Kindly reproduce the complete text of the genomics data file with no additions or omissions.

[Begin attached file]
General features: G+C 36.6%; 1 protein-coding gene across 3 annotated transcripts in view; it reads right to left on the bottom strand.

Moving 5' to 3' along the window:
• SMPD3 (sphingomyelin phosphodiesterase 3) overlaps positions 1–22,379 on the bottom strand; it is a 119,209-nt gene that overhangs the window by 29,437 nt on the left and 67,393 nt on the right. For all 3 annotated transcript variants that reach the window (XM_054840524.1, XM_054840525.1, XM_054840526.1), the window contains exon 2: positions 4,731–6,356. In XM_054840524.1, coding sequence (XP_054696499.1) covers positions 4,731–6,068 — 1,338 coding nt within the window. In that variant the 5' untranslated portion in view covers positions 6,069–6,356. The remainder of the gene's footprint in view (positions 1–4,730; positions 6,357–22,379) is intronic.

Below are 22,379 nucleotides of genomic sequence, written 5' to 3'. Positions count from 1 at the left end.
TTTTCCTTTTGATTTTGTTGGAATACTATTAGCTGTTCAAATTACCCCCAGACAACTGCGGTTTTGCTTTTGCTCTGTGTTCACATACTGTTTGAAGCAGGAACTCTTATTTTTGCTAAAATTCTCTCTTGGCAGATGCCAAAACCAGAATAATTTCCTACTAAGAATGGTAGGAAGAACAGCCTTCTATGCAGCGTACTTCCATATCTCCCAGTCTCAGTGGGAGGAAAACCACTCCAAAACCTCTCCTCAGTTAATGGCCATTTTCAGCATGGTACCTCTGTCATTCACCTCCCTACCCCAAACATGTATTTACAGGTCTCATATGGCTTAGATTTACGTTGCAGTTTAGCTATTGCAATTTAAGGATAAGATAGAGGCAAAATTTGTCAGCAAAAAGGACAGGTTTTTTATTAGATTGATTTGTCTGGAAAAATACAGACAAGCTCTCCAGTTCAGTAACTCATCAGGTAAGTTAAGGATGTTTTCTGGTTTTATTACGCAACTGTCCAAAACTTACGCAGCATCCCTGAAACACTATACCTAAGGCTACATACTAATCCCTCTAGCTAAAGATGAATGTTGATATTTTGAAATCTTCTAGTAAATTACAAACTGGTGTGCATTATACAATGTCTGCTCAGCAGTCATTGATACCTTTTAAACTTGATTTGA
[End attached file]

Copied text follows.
General features: G+C 36.6%; 1 protein-coding gene across 3 annotated transcripts in view; it reads right to left on the bottom strand.

Moving 5' to 3' along the window:
• SMPD3 (sphingomyelin phosphodiesterase 3) overlaps positions 1–22,379 on the bottom strand; it is a 119,209-nt gene that overhangs the window by 29,437 nt on the left and 67,393 nt on the right. For all 3 annotated transcript variants that reach the window (XM_054840524.1, XM_054840525.1, XM_054840526.1), the window contains exon 2: positions 4,731–6,356. In XM_054840524.1, coding sequence (XP_054696499.1) covers positions 4,731–6,068 — 1,338 coding nt within the window. In that variant the 5' untranslated portion in view covers positions 6,069–6,356. The remainder of the gene's footprint in view (positions 1–4,730; positions 6,357–22,379) is intronic.

Below are 22,379 nucleotides of genomic sequence, written 5' to 3'. Positions count from 1 at the left end.
TTTTCCTTTTGATTTTGTTGGAATACTATTAGCTGTTCAAATTACCCCCAGACAACTGCGGTTTTGCTTTTGCTCTGTGTTCACATACTGTTTGAAGCAGGAACTCTTATTTTTGCTAAAATTCTCTCTTGGCAGATGCCAAAACCAGAATAATTTCCTACTAAGAATGGTAGGAAGAACAGCCTTCTATGCAGCGTACTTCCATATCTCCCAGTCTCAGTGGGAGGAAAACCACTCCAAAACCTCTCCTCAGTTAATGGCCATTTTCAGCATGGTACCTCTGTCATTCACCTCCCTACCCCAAACATGTATTTACAGGTCTCATATGGCTTAGATTTACGTTGCAGTTTAGCTATTGCAATTTAAGGATAAGATAGAGGCAAAATTTGTCAGCAAAAAGGACAGGTTTTTTATTAGATTGATTTGTCTGGAAAAATACAGACAAGCTCTCCAGTTCAGTAACTCATCAGGTAAGTTAAGGATGTTTTCTGGTTTTATTACGCAACTGTCCAAAACTTACGCAGCATCCCTGAAACACTATACCTAAGGCTACATACTAATCCCTCTAGCTAAAGATGAATGTTGATATTTTGAAATCTTCTAGTAAATTACAAACTGGTGTGCATTATACAATGTCTGCTCAGCAGTCATTGATACCTTTTAAACTTGATTTGA